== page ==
By now, Kate Middleton is officially Duchess of Cambridge. Whether you're relieved the media coverage will finally stop or you've been eagerly devouring it all, you have to admit that this is one of the most wired royal weddings ever. From an official site to Twitter feed and Facebook page, you can get your royal wedding fix online – a far cry from 1981 when Prince Charles and Lady Di got married!
"[T]he palace media operation...has embraced the digital world by opening Facebook and Flickr accounts and launching multiple royal websites filled with pictures, interviews, speeches, video, interactive maps and other details," according to USA Today. And for the past month, People magazine gave readers a behind-the-scenes peek at the wedding prep each week by linking Tags in issues to exclusive "Royal Watch" videos. Those up at the crack of dawn could even watch the wedding live on YouTube.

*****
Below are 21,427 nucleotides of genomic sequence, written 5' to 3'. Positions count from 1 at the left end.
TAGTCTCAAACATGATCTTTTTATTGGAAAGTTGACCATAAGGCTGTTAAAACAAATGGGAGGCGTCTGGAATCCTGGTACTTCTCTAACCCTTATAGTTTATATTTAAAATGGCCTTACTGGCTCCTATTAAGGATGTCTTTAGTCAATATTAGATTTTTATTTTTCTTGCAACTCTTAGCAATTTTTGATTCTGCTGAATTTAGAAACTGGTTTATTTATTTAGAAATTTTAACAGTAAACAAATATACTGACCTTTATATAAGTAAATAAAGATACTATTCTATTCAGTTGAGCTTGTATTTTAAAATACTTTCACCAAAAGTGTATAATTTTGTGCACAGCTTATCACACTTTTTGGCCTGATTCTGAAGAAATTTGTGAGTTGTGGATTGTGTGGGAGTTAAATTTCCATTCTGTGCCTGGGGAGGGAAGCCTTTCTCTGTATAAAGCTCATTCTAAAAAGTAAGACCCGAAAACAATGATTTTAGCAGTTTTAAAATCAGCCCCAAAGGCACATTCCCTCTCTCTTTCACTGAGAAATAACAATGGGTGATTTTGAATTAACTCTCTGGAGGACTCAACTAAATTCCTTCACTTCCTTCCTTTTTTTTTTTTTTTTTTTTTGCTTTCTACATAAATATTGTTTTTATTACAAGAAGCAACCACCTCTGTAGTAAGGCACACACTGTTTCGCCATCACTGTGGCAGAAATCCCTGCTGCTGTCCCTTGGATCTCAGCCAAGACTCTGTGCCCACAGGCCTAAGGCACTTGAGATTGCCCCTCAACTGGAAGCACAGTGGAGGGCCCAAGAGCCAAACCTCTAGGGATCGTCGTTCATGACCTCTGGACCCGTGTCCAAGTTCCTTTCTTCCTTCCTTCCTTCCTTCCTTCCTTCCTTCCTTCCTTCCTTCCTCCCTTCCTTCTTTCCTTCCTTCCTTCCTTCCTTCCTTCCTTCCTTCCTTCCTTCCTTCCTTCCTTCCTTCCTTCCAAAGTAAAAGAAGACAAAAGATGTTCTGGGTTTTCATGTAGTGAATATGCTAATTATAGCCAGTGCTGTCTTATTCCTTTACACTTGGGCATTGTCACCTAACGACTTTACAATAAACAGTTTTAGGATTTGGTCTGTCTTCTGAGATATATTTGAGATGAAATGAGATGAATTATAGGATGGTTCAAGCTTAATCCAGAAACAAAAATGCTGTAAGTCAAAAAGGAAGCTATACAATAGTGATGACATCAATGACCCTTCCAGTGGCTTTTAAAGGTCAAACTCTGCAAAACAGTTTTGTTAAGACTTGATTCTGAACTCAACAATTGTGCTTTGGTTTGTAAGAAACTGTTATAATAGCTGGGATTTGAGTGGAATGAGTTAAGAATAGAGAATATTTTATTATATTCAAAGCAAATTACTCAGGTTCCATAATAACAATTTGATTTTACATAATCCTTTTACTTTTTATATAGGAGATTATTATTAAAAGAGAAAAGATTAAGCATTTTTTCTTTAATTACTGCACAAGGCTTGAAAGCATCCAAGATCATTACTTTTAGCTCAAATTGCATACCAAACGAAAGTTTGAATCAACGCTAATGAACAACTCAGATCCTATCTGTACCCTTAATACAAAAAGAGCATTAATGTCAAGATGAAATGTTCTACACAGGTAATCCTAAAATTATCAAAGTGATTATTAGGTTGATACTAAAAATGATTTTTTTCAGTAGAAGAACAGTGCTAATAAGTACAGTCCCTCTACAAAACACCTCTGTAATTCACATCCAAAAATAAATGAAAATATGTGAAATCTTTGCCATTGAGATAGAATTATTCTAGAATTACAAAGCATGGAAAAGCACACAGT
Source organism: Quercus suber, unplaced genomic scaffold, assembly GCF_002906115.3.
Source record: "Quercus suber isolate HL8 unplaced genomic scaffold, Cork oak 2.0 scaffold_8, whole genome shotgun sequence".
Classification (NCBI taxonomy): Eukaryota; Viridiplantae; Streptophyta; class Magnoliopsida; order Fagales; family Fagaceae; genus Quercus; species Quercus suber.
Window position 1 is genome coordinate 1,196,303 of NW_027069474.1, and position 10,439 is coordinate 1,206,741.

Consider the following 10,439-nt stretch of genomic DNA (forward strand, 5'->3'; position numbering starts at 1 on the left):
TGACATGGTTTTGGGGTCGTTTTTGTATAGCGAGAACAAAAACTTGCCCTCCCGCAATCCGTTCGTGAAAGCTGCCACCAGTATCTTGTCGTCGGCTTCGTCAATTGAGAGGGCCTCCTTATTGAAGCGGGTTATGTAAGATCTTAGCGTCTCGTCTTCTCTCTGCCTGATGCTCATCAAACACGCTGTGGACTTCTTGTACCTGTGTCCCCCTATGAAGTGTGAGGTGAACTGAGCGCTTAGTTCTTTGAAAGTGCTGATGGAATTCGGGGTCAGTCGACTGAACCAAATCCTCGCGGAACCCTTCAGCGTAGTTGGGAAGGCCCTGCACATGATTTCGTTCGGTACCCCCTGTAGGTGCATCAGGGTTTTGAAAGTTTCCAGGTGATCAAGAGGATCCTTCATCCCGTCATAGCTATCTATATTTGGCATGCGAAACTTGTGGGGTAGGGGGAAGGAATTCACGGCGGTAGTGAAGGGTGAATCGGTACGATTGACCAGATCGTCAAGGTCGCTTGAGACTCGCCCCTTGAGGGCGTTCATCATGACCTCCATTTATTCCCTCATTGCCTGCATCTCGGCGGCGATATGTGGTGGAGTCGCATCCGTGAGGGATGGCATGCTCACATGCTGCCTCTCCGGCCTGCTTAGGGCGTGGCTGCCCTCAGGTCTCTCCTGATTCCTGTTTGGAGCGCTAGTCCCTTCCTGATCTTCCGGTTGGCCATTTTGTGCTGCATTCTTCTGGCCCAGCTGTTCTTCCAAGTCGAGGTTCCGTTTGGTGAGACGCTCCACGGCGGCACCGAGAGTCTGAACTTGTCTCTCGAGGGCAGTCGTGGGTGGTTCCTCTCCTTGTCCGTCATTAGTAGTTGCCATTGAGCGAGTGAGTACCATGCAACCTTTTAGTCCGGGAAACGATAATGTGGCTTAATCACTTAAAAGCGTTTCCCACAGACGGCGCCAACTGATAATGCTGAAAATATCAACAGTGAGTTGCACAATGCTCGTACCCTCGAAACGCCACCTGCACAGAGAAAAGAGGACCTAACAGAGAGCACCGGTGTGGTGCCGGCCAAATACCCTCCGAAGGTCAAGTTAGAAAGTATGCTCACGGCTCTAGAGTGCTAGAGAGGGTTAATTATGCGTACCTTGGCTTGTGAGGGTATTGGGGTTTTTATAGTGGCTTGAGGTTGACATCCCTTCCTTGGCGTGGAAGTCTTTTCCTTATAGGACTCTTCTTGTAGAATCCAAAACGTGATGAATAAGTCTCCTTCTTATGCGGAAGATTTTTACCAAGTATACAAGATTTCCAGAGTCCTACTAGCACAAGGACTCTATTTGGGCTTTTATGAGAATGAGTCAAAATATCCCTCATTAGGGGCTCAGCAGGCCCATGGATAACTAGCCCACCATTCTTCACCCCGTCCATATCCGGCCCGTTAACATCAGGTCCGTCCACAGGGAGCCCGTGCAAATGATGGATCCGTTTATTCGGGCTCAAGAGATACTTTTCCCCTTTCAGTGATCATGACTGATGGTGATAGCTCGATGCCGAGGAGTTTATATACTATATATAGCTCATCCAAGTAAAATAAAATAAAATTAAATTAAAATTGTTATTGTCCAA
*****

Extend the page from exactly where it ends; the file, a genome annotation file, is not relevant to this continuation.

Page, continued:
Even though we aren't on the guest list, social media gave us commoners a new way to interact with the royal wedding, whether engaging earnestly or poking fun at this international obsession. The extremely excited can upload a congratulatory video to William and Kate on the royal YouTube channel. The internet enabled more tongue-in-cheek responses too, like the hilarious Tumblr that has pictures of Kate Middleton with captions like "Shouldn't my face be on all the jellybeans?" There's also T-Mobile's royal wedding spoof video, which features royal lookalikes dancing down the aisle.
From Tags to Tumblr, this the most interactive royal wedding the internet has ever seen. But signal-blocking technology meant wedding attendees couldn't tweet or send phone pics from the actual ceremony. I guess there has to be some limit to technology.
Did you scan People's Tags or watch royal wedding videos online, or have you been hiding under a rock? Did the Royal watchers miss great Tag ideas? Let us know below or on Facebook or Twitter.